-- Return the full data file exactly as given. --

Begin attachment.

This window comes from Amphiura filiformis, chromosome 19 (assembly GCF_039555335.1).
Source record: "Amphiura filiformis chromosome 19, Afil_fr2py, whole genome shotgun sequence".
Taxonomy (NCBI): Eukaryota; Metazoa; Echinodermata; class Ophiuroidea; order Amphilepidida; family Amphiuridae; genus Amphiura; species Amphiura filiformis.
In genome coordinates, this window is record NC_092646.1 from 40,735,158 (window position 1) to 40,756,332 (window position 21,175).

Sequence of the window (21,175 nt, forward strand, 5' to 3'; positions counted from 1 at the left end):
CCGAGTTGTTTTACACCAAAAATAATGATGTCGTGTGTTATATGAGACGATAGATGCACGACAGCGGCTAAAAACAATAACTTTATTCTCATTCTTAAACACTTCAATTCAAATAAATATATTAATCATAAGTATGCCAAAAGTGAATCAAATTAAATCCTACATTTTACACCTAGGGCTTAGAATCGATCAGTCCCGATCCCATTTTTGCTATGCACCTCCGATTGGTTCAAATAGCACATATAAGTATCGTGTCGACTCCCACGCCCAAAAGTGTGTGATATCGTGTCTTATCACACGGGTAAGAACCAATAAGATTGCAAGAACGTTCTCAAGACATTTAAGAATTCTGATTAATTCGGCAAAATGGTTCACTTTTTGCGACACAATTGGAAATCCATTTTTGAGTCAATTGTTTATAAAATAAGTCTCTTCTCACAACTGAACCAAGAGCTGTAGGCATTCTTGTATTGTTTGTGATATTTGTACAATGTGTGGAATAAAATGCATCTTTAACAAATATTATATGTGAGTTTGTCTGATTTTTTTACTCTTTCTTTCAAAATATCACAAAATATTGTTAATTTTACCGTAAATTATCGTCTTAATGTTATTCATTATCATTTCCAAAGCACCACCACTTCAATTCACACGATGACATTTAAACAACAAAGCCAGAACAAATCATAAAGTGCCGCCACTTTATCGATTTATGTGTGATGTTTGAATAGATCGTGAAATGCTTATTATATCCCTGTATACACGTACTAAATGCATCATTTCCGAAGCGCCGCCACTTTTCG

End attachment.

This window comes from Amphiura filiformis, chromosome 19 (assembly GCF_039555335.1).
Source record: "Amphiura filiformis chromosome 19, Afil_fr2py, whole genome shotgun sequence".
Taxonomy (NCBI): Eukaryota; Metazoa; Echinodermata; class Ophiuroidea; order Amphilepidida; family Amphiuridae; genus Amphiura; species Amphiura filiformis.
In genome coordinates, this window is record NC_092646.1 from 40,735,158 (window position 1) to 40,756,332 (window position 21,175).

Sequence of the window (21,175 nt, forward strand, 5' to 3'; positions counted from 1 at the left end):
CCGAGTTGTTTTACACCAAAAATAATGATGTCGTGTGTTATATGAGACGATAGATGCACGACAGCGGCTAAAAACAATAACTTTATTCTCATTCTTAAACACTTCAATTCAAATAAATATATTAATCATAAGTATGCCAAAAGTGAATCAAATTAAATCCTACATTTTACACCTAGGGCTTAGAATCGATCAGTCCCGATCCCATTTTTGCTATGCACCTCCGATTGGTTCAAATAGCACATATAAGTATCGTGTCGACTCCCACGCCCAAAAGTGTGTGATATCGTGTCTTATCACACGGGTAAGAACCAATAAGATTGCAAGAACGTTCTCAAGACATTTAAGAATTCTGATTAATTCGGCAAAATGGTTCACTTTTTGCGACACAATTGGAAATCCATTTTTGAGTCAATTGTTTATAAAATAAGTCTCTTCTCACAACTGAACCAAGAGCTGTAGGCATTCTTGTATTGTTTGTGATATTTGTACAATGTGTGGAATAAAATGCATCTTTAACAAATATTATATGTGAGTTTGTCTGATTTTTTTACTCTTTCTTTCAAAATATCACAAAATATTGTTAATTTTACCGTAAATTATCGTCTTAATGTTATTCATTATCATTTCCAAAGCACCACCACTTCAATTCACACGATGACATTTAAACAACAAAGCCAGAACAAATCATAAAGTGCCGCCACTTTATCGATTTATGTGTGATGTTTGAATAGATCGTGAAATGCTTATTATATCCCTGTATACACGTACTAAATGCATCATTTCCGAAGCGCCGCCACTTTTCG